Susan Middaugh is a self-employed business writer in Baltimore who also writes the occasional personal essay. Her essays have appeared in the Christian Science Monitor, the Baltimore Sun and on the website New-Works.org. Susan is also a playwright with short and full length works produced in the United States, Canada and England. The One Act Play Depot in Canada has published her short play, Such Good Neighbors. Several of her personal essays have appeared on this blog. To find them, check out the archives in the sidebar, beginning in April of 2009. Also in the sidebar under the Blogroll, Business and Writing labels, there are links to Susan’s website, Have Pen Will Travel.

Turning Green

April 21, 2009


By Susan Middaugh

I believe in taking public transportation to work instead of driving.
As a card-carrying member of the Sierra Club and the Mountain Club of Maryland, I’d like to say my primary motive is energy conservation. It’s not. I want to save money on gas and parking and to extend the life of Takeshi, my Japanese car, whose odometer has passed the 180,000-mile mark.

There are other advantages I hadn’t anticipated. I love walking down the hill in the morning from my house to the bus stop. Being outside in the fresh air fills my spirit in a way that driving with the windows rolled up or down fails to do. The exercise is healthy and the world seems bigger, with a greater sense of possibility.

The 45-minute bus ride is found time, great for reading the newspaper, daydreaming, or unwinding after a day’s work. Traveling in a 30 mile an hour zone through city streets instead of bebopping down the highway at 65 mph helps me slow down my life, a good thing.

I’ve also made new acquaintances at the bus stop that I never would have met behind the wheel of my car. One of them, a middle-aged man in a baseball cap and a camouflage jacket, asked the driver to wait one day when I was late. My new young friend, Eric, who is in high school, is looking for a part-time job. Forrest, a former nurse, tells me about his interest in archeology. An African-American woman in her 40s describes her life after a stroke. Such conversations help me feel connected to other people in my community.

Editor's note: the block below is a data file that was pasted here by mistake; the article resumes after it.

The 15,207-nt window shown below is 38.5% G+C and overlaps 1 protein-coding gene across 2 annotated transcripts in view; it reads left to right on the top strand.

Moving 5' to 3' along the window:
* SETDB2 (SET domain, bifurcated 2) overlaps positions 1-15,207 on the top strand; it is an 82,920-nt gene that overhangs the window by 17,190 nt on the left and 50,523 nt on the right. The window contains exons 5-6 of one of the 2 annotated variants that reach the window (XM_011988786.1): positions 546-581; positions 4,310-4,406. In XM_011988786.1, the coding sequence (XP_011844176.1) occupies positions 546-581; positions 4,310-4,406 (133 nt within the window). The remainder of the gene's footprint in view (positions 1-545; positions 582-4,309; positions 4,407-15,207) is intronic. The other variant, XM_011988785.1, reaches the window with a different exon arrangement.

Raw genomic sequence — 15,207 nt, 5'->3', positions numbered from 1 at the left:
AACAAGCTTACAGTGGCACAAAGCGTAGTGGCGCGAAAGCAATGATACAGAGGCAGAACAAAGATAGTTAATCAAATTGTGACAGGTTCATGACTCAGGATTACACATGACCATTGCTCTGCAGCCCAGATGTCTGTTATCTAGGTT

There have also been some surprises. On a crowded city bus, I’ve seen men of different ages offer their seats to women of other races, women who are old, pregnant, or juggling strollers and young children. These moments of civility have restored my faith in human nature.

Drawbacks to riding instead of driving? Sure. On a good day, riding the bus takes three times longer than it does for me to drive the eight miles to my office. Walking to and from my stop can add up to 40 minutes to my daily commute. If the driver is late, a one-way trip can become a journey. If the bus is early, as sometimes happens, this grandmother runs for it or waits for the next one. If I were punching a clock or had to be at a daycare center by a set time, the unpredictability could be a problem.

Walking up the hill to my house each evening can also be a chore, especially if it’s hot or raining or I’m tired. As a distraction, I listen for the tinkle of wind chimes on my neighbors’ porches, breathe in the cooking smells that float into the street, and wonder what the people in my town are having for dinner.

Overall, I feel fortunate to have a choice of transportation. On days when I want to bag the bus, I drive a few miles to light rail….for the same price. Either way, I feel like I’m turning green, staying fit and saving money.

Copyright © 2009 Susan Middaugh.

Susan Middaugh is a business writer in Baltimore who writes the occasional personal essay. Her essays have appeared in the Christian Science Monitor, the Baltimore Sun and New-Works.org. Susan is also a playwright with short and full length works produced in the United States, Canada and England. The One Act Play Depot in Canada has published her short play, Such Good Neighbors. Oh, and she’s also a very good dancer.